Boyhood fan Carl Jenkinson can feel the pulling power of derby day


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The Independent Football

Whichever part of the world they come from, foreign footballers tend to be familiar with the word "derby", often because it has become part of the language in their own country. When they come to England, it is essential to make sure the importance of such an occasion is fully understood and before today's match at the Emirates a boyhood Arsenal fan, Carl Jenkinson, will be doing just that.

A willingness to jolly up much older, more experienced internationals is a mark of the confidence the 21-year-old now enjoys, two years to the week after an 8-2 defeat at Old Trafford, in which he was sent off, raised questions about his future prospects.

Now he has an England cap and because of Laurent Koscielny's injury and suspension has taken part in every one of Arsenal's opening games. Today's, above all, is the one he wants to be involved in. "It means an awful lot to me," he said after helping Arsenal secure their regular place in the Champions' League group stage on Tuesday night.

"It's the first game I look for when the fixture list comes out at the start of the season. I shall be spreading this message throughout the dressing-room, in terms of how important it is. It is more excitement than anything else. It's a game I always look forward to. We have had positive results in previous seasons and hopefully we can go out and do it again."

While Spurs have moved away from a policy of bringing through young English players, Arsenal, one of the first teams to field an all-foreign side, have begun to embrace it. Arsène Wenger always insisted he does not study a player's passport when recruiting yet even he admits: "When you have an English core of young players, it's easier to keep them together than if they are foreign." Thus last December Jack Wilshere, Kieran Gibbs, Alex Oxlade-Chamberlain and Jenkinson all signed new long-term contracts.

Jenkinson arrived for £1m from Charlton with only eight League One games to his name and shortly after having been on loan at Welling and Eastbourne Borough. With a Finnish mother, he had already played for Finland at Under-19 and Under-21 level, before England rushed him into a friendly against Sweden.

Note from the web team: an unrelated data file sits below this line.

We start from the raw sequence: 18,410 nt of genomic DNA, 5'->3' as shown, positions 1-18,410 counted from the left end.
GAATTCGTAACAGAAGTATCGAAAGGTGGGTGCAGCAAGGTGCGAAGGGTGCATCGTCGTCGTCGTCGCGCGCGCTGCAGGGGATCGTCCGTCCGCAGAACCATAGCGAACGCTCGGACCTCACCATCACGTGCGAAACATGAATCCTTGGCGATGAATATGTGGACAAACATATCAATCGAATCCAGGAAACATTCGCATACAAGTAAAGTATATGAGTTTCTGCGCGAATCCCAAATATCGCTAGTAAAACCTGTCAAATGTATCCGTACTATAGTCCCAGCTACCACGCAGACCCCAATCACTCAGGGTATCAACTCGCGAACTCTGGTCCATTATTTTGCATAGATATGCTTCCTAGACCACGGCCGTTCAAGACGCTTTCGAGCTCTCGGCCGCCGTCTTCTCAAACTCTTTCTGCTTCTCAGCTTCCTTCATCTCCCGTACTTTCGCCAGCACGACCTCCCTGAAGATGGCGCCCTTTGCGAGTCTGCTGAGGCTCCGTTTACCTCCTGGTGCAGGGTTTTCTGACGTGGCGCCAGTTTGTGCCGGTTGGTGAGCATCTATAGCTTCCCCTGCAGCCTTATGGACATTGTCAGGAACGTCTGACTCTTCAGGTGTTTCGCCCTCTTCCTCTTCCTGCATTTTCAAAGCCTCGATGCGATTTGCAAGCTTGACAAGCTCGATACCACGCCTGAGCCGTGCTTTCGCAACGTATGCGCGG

The accent, however, is very much Harlow rather than Helsinki as he says of today's game: "You don't have to be here long and experience one [a derby] to realise how important this is to the fans. I have grown up supporting the club and know the importance of these games. I spread the message and so do the other boys. I will just tell the lads: 'We are playing Spurs!' The boys need to be aware of the importance of what it means. That won't be an issue. Everyone will be up for it."

If a core of Brits who understand the derby mentality is useful, Arsenal can also field a more settled side than their neighbours – the upside of being such slow starters in the transfer market. "We are used to playing with each other and we won a lot of games lately, if you include the end of last season," Jenkinson said. "But Spurs have signed some great players and we cannot kid ourselves, we have to be aware of that. They have a strong squad and have started the season well. But we are hoping to put in a good performance like we have done lately and get the win we need."

Two games with Fenerbahce and one with Fulham, scoring eight goals against one, were a perfect antidote to the misery of the home defeat by Aston Villa that prompted a rebellious reaction from the Emirates crowd. Tottenham should provide a sterner test but they have been beaten 5-2 on their two previous visits and have continually failed to finish above Arsenal in the League, even when well placed and well backed to do so. Losing out to the old enemy on the final day of last season and therefore missing Champions' League football again was the latest example.

"You saw what that meant to us," Jenkinson said. "It was a massive result and a great feeling. All the boys went out for dinner and it was a big relief. There was a point when we realised we would not compete for the title and we wanted to ensure Champions' League football. It was a massive battle to get there and it meant an awful lot to us."

And this season? "Our aim is a trophy. It is a big season for us. We have to kick on. Finishing in the top four and getting Champions' League football is great but we need to be pushing on and we want to compete for the title. I think we are capable of doing that if we can keep playing the way we have been. The main thing is consistency."

But like the home majority in London N5 today, he can be forgiven for allowing the bigger picture to fade a little from view for 90 minutes.